Why I Sneeze at My Cat


Allergic reactions to domestic cats are common—more common than dog allergies, for example. People can, after a first exposure, become allergic to almost anything; the allergy is simply the response of the immune system to a stimulus it perceives as threatening. Almost all animals will cause allergies in a percentage of the people who habitually handle them. For example, I’ve known of laboratory workers who developed allergies to grasshoppers and armadillos. This is simply a flaw in the human immune system. In the case of cats and other mammals, it’s usually the dander that provokes the reaction—the dead cells of the epidermis, which all of us mammals continually and involuntarily slough.


A hint about the nature of cat allergies comes from an unexpected direction. Scientists studying a lemur-like primate called the slow loris found that it defends itself from predators with a venomous bite. The venom is secreted by glands on the loris’s arms, then licked onto the teeth. Mother slow lorises rub this venom onto the coats of their young. When the mother is away from the nest, the poison protects the young from predators. Scientists have analyzed this venom and found its active components chemically similar to the allergenic components in cat dander. This finding suggests cat dander is a defense mechanism, a deterrent. Predators with more sensitive noses than ours might be repelled by the dander, or might have been at some earlier stage, before the attackers or the cats themselves evolved away from this dynamic. Perhaps this has something to do with the cat’s habit of raising its hackles when it feels threatened—a method of flinging noxious dander. In any event, these speculations, if they prove true, help to explain why cats are disproportionately represented among the sources of allergy.

Another Chimpanzee Attack


A pet chimpanzee has inflicted what police call "life-threatening" and "life-changing" injuries on a 55-year-old woman. That last phrase would seem to refer to the fact that the chimp bit off the woman's hands and devastated her face. The attack took place in Stamford, Connecticut, and the victim was a family friend well acquainted with the chimp.

TV news reports have already latched onto a couple of "explanations." One is Lyme disease; the ape was being treated for it. A doctor interviewed for one of these stories claims the disease can cause psychotic behavior in people. The ape had apparently been behaving badly all day, and in fact the victim had come to help calm him. Still, this doesn't really look like psychotic behavior so much as ordinary chimp behavior. Adult chimps, especially males, are simply prone to solve their problems, and even their passing irritations, with violence. Dozens of violent encounters, both in zoos and in the wild, attest this. Most readers probably became aware of the danger chimps pose only when the story of St James Davis hit the news a few years back. Davis was disfigured and left near death when chimps escaped from a wildlife refuge where he was visiting his own poet chimp, which had been removed from his home after some violent episodes of its own. That incident was especially horrific in its details, but not inconsistent with other examples of chimp behavior.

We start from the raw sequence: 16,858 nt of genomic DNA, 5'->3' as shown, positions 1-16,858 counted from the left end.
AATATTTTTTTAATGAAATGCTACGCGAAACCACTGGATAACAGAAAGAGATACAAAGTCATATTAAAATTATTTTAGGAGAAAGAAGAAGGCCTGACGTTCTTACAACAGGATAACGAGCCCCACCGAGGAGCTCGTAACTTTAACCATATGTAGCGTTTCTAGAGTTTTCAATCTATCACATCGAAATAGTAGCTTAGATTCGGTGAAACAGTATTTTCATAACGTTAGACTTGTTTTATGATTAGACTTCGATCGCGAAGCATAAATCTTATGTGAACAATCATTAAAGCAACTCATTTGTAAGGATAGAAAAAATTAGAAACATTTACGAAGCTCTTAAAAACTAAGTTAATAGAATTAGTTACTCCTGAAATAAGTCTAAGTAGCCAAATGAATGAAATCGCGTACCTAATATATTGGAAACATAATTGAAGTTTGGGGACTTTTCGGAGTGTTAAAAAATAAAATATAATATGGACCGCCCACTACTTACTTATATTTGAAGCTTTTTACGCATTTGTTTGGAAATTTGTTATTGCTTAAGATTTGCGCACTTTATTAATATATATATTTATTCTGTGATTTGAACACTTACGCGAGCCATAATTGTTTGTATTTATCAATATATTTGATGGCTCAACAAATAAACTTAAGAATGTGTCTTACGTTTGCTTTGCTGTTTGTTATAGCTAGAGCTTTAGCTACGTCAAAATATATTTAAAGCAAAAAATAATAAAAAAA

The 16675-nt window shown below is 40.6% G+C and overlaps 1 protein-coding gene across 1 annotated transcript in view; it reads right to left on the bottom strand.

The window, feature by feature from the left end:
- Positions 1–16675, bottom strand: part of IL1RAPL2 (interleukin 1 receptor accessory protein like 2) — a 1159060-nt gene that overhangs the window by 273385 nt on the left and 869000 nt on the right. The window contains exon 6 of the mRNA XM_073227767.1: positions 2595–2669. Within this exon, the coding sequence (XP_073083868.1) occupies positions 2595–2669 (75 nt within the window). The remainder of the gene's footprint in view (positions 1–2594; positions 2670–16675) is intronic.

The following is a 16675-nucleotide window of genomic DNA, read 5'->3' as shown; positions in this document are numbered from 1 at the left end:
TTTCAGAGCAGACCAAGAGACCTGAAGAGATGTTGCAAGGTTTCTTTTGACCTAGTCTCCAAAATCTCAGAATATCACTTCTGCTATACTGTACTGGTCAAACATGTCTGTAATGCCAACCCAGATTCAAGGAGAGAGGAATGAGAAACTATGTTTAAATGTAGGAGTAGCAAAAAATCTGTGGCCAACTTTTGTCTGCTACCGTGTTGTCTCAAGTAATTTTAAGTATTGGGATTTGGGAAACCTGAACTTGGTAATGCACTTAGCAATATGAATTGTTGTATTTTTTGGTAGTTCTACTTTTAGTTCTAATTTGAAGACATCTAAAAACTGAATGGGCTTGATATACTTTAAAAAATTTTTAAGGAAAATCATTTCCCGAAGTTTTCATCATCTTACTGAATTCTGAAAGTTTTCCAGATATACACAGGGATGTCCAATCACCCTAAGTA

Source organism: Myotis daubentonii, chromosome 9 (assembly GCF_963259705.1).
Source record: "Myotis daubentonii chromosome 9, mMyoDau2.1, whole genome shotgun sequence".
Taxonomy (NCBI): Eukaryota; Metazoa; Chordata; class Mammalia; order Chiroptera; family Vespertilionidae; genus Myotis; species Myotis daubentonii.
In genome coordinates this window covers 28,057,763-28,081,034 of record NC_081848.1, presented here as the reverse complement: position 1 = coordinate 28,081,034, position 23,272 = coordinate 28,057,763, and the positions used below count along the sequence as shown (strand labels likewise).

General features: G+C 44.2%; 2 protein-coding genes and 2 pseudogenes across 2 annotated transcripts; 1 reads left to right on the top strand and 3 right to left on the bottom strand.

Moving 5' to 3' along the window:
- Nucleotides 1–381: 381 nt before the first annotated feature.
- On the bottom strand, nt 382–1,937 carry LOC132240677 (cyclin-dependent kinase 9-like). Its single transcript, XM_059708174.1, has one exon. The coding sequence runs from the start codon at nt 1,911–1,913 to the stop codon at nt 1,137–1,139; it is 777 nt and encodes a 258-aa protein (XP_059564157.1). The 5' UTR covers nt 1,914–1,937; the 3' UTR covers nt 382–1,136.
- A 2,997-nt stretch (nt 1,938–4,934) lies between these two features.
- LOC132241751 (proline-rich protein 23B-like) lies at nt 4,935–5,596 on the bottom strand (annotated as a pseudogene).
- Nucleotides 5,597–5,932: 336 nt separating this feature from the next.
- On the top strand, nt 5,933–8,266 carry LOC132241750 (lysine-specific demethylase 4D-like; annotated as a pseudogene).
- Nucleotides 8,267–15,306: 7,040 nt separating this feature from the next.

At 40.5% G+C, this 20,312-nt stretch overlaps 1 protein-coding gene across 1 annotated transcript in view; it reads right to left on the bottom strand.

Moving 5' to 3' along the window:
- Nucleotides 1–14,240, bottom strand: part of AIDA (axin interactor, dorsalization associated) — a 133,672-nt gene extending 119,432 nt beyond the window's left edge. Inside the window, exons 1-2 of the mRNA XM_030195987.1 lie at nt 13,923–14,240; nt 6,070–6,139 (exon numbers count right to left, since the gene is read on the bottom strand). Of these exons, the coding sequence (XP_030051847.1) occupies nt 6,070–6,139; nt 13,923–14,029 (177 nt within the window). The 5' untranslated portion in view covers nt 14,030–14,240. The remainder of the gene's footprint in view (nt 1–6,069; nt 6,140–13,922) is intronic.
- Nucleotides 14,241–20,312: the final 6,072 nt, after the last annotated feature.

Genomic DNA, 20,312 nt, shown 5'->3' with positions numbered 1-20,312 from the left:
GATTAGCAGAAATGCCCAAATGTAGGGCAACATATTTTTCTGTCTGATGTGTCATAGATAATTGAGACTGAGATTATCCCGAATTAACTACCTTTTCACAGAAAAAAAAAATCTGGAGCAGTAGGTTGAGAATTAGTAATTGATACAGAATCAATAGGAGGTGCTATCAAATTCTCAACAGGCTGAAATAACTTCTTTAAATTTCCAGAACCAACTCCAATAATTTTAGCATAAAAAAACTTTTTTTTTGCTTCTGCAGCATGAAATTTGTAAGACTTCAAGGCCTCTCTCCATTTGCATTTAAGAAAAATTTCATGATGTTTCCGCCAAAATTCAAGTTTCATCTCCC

On the other hand, there's the question of psychotropic drugs. Some reports mention that the owner tried to tranquilize the ape with Xanax. I also wonder what it means that he was under treatment for Lyme disease. It's a real disease that can be effectively treated in its early stages, but it is also a controversial diagnosis for patients with long-term immune dysfunctions. In other words, a lot of people diagnosed with Lyme's probably don't have it, but they end up heavily medicated on dubious evidence.

I wonder who diagnosed this ape and what sort of medication he was given. I'm not impugning anyone, but these factors are relevant to behavior. Our medical system often leads to people being medicated inappropriately with psychotropics that can influence them to psychotic behavior. If somebody's giving these dubious medications to semi-wild animals--well, it's a recipe for disaster.

News Report

Follow-up on Big Cat Attacks


This week brings follow-up stories on some notorious big cat attacks.

First, there are further details on the jaguar that mauled a zookeeper in Baltimore on January 18.

Next, the San Francisco Chronicle has interviewed some of the police officers who killed Tatiana the tiger on Christmas 2007.

I also came across an article hyping the one-time-only return of Roy Horn for a TV special. Horn, of Siegfried and Roy fame, was mauled on stage by a white tiger in 2003. He nearly died of a stroke in the aftermath and had to have part of his skull removed to relieve pressure. The last I heard, he was still learning to walk again. Now they're claiming he's been working with animals in preparation for this comeback, which is a charity event. I'm not sure how much tiger-taming he plans to do on TV. In theory, a person who limps should never step into a cage with a big carnivore. They often see any sign of weakness as an invitation to pounce.

Of course, in theory, it's a bad idea for ANYBODY to step into a cage with a tiger. . .

Wheel bugs


Reader Steve V. alerted me to the incredible niftiness of the wheel bug. This is one of the assassin bugs, and its tubular beak can pierce human skin. Some victims claim this bite is more painful than some wasp stings.

Here’s a good article on the wheel bug.
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